Over the last several decades, employers have moved away from pension-based retirement plans toward the 401(k) savings model. Participation in these do-it-yourself retirement savings plans is highly unequal across income groups because the system is stacked against those who can least afford to contribute and to bear investment risks. Lower-income workers get skimpier matching contributions from employers and often receive little or no tax benefit, but still face a penalty if they need to tap their savings early. According to new research by the Economic Policy Institute, nearly nine in 10 families in the top income fifth had retirement account savings, compared with fewer than one in 10 families in the bottom income fifth (see the first figure below). Additionally, families in the top income fifth accounted for 63 percent of total income, but 74 percent of total savings in retirement accounts (see the second figure below) illustrating the degree to which 401(k)s favor those with higher incomes.
Just 62 people own as muchPwealth as the poorer half of the global population, as the widening of the gap between the rich and poorPaccelerates.
As the business eliteP, an Oxfam report shows wealth is becoming further concentrated, with the number of people owning the same amount as the bottom half of humanityPfalling from 388 to 62 in five years. It says a \”broken\” economic model underpinned by deregulation, privatisation and financial secrecy has seen the wealth of the richest 62 people jump by 44 per cent in five years to US$1. 76 trillion ($2. 74 trillion). In that time, the wealth of the poorest 3. 6 billion people plunged by 41 per cent. READ MORE: \”The big winners in our global economy are those at the top. Our economic system is heavily skewed in their favour. PFar from trickling down, income and wealth are instead being sucked upwards at an alarming rate,\” the report said. Oxfam acknowledged that efforts to tackle inequality had seen the halvingPof the number of people living below the extremePpovertyPlinePbetweenP1990 and 2010. \”Yet had inequality within countries not grown during that period, an extra 200 million people would have escaped poverty.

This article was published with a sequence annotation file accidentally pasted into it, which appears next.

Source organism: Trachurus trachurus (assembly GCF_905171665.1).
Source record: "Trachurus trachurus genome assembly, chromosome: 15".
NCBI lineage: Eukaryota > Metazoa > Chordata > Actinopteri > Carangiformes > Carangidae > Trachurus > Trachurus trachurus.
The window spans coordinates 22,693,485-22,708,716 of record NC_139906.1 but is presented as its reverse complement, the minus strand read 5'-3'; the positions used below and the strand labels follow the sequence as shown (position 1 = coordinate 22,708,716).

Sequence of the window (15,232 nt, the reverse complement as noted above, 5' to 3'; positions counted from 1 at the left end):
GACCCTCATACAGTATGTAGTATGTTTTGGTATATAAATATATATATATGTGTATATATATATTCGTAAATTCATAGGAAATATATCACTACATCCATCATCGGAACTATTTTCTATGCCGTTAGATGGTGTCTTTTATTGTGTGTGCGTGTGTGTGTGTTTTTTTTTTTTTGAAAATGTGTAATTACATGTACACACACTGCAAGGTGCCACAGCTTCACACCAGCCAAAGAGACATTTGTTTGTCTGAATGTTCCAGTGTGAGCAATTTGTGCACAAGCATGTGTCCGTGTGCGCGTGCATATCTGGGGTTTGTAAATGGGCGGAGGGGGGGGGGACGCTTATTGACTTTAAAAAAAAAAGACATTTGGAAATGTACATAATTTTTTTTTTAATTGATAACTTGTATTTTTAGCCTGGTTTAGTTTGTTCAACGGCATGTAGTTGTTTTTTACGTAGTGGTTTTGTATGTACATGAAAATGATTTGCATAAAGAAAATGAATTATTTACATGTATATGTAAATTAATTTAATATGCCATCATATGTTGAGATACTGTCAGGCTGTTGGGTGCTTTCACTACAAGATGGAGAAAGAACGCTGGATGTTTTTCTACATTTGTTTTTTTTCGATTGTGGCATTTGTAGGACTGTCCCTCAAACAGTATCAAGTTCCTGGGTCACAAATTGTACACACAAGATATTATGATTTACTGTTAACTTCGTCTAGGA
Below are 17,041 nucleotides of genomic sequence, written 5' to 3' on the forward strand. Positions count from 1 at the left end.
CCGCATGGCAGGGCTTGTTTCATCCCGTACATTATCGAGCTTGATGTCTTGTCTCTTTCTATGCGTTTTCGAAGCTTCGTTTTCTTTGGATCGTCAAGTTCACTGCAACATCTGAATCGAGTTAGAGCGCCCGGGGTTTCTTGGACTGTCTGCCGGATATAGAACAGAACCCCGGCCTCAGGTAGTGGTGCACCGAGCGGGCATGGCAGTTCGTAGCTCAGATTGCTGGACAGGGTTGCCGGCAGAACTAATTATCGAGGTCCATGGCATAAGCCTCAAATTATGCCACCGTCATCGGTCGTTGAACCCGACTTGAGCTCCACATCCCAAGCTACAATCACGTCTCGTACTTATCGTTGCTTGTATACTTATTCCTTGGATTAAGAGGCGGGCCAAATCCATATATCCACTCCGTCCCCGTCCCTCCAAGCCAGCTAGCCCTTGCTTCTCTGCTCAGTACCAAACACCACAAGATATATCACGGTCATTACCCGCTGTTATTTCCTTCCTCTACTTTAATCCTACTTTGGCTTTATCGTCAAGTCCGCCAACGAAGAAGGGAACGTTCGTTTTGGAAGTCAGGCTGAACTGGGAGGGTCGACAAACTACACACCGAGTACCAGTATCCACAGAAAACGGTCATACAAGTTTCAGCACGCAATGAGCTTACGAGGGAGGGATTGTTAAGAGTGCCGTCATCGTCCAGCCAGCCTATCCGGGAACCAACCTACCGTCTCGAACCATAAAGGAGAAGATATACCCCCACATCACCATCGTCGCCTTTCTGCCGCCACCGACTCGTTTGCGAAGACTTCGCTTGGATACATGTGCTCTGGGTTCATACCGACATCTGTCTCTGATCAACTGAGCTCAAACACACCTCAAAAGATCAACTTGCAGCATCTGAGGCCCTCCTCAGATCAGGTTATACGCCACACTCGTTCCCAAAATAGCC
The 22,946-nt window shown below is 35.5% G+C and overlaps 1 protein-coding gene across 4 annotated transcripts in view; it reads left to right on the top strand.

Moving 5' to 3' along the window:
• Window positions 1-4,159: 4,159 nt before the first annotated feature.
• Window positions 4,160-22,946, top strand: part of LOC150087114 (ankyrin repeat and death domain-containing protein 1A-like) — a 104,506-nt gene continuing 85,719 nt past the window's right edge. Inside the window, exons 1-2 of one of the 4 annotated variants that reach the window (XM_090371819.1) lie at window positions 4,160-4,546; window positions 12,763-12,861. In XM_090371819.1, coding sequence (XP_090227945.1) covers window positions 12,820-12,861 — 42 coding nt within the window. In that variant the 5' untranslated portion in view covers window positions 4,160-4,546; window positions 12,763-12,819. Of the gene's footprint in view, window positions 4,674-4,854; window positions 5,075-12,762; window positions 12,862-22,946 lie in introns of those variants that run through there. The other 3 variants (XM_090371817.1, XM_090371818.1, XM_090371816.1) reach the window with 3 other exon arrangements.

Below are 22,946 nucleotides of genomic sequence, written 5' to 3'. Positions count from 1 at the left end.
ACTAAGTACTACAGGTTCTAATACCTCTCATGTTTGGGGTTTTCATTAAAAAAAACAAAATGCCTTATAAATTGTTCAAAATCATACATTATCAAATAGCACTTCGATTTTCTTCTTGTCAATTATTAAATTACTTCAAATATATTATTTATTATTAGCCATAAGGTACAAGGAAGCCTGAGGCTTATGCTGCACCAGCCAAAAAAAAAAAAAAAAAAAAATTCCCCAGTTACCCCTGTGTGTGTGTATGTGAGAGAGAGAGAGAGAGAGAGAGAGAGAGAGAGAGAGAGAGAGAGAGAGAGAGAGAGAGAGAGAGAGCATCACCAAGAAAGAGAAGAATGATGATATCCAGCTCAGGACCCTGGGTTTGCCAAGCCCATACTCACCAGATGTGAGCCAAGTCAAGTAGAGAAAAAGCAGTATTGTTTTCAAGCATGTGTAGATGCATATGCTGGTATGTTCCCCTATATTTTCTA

That could have risen to 700 million had poor people benefited more than the rich from economic growth,\” it said. OxfamPsaid the growing problem of tax avoidance and use of tax havens was a prime example of how the economic system was \”rigged\” in the rich\’s favour and must be stopped. It is also calling for workers to be paid a livingPwage rather than the minimum, for the end of the gender pay gap, for the influence of the powerful with vested interests to be kept in check, and for the tax burden to be shifted away from labour and consumption and towards wealth and capital. Since the turn of the century, the world\’s bottom halfPhas receivedP1 per centPof the total increase in global wealth, while half of that increase has gone to the top 1 per cent, it also said. Oxfam referred to a Credit Suisse study that revealedP Pthan the rest of the world.
This occurredPa year earlier thanPpredicted. So much of the world remains relatively poor that it has taken a net worth of just US$4400 in 2015Pto be countedPamong the wealthiest half of all world citizens, the study found. The three richest men in the world Psoftware mogul Bill Gates, Mexican telecom magnate Carlos Slim Helu and investor Warren Buffett have a combinedPnet worth of US$230 billion, according to Forbes. In China, the richest 1 per cent of households own one-third of the country\’s wealth, while the bottom 25 per cent account for only 1 per cent, a new report by Peking University researchers showed. And inPBritain, new data revealed growing housePprices has led toPthe top 10 per cent now owning nearly half of the country\’s total private wealth. The International Monetary Fund last year warnedPthe gap between rich and poor in advanced economies wasP, making widening income inequality the \”defining challenge of our time\” andPsuggestingP\”the benefits do not trickle down\”. – SMH